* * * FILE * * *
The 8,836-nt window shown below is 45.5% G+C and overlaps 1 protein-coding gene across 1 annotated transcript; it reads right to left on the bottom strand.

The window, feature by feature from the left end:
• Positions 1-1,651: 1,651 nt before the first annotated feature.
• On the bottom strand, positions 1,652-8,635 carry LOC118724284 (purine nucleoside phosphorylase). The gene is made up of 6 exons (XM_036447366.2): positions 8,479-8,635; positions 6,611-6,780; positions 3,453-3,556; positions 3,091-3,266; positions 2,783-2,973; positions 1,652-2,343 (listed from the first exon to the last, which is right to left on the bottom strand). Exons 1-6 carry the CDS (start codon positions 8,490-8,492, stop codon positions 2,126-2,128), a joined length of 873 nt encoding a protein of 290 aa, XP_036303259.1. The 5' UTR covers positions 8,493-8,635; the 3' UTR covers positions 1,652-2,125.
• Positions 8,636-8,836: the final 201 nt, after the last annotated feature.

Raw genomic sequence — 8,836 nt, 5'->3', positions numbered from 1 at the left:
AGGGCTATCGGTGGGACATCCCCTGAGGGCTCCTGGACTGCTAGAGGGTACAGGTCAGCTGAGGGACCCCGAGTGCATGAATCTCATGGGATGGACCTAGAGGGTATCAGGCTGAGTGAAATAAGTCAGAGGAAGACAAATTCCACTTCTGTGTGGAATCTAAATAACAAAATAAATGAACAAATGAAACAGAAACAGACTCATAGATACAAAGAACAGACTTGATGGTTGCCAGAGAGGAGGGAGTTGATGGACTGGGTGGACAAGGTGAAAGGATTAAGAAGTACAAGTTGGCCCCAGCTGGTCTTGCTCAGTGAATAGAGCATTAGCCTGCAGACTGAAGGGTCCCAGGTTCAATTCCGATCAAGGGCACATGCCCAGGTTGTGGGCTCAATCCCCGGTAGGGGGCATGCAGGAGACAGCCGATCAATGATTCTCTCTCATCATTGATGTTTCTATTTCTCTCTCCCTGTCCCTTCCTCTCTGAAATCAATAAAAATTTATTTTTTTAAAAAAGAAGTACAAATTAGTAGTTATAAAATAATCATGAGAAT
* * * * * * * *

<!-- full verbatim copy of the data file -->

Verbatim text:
The 8,836-nt window shown below is 45.5% G+C and overlaps 1 protein-coding gene across 1 annotated transcript; it reads right to left on the bottom strand.

The window, feature by feature from the left end:
• Positions 1-1,651: 1,651 nt before the first annotated feature.
• On the bottom strand, positions 1,652-8,635 carry LOC118724284 (purine nucleoside phosphorylase). The gene is made up of 6 exons (XM_036447366.2): positions 8,479-8,635; positions 6,611-6,780; positions 3,453-3,556; positions 3,091-3,266; positions 2,783-2,973; positions 1,652-2,343 (listed from the first exon to the last, which is right to left on the bottom strand). Exons 1-6 carry the CDS (start codon positions 8,490-8,492, stop codon positions 2,126-2,128), a joined length of 873 nt encoding a protein of 290 aa, XP_036303259.1. The 5' UTR covers positions 8,493-8,635; the 3' UTR covers positions 1,652-2,125.
• Positions 8,636-8,836: the final 201 nt, after the last annotated feature.

Raw genomic sequence — 8,836 nt, 5'->3', positions numbered from 1 at the left:
AGGGCTATCGGTGGGACATCCCCTGAGGGCTCCTGGACTGCTAGAGGGTACAGGTCAGCTGAGGGACCCCGAGTGCATGAATCTCATGGGATGGACCTAGAGGGTATCAGGCTGAGTGAAATAAGTCAGAGGAAGACAAATTCCACTTCTGTGTGGAATCTAAATAACAAAATAAATGAACAAATGAAACAGAAACAGACTCATAGATACAAAGAACAGACTTGATGGTTGCCAGAGAGGAGGGAGTTGATGGACTGGGTGGACAAGGTGAAAGGATTAAGAAGTACAAGTTGGCCCCAGCTGGTCTTGCTCAGTGAATAGAGCATTAGCCTGCAGACTGAAGGGTCCCAGGTTCAATTCCGATCAAGGGCACATGCCCAGGTTGTGGGCTCAATCCCCGGTAGGGGGCATGCAGGAGACAGCCGATCAATGATTCTCTCTCATCATTGATGTTTCTATTTCTCTCTCCCTGTCCCTTCCTCTCTGAAATCAATAAAAATTTATTTTTTTAAAAAAGAAGTACAAATTAGTAGTTATAAAATAATCATGAGAAT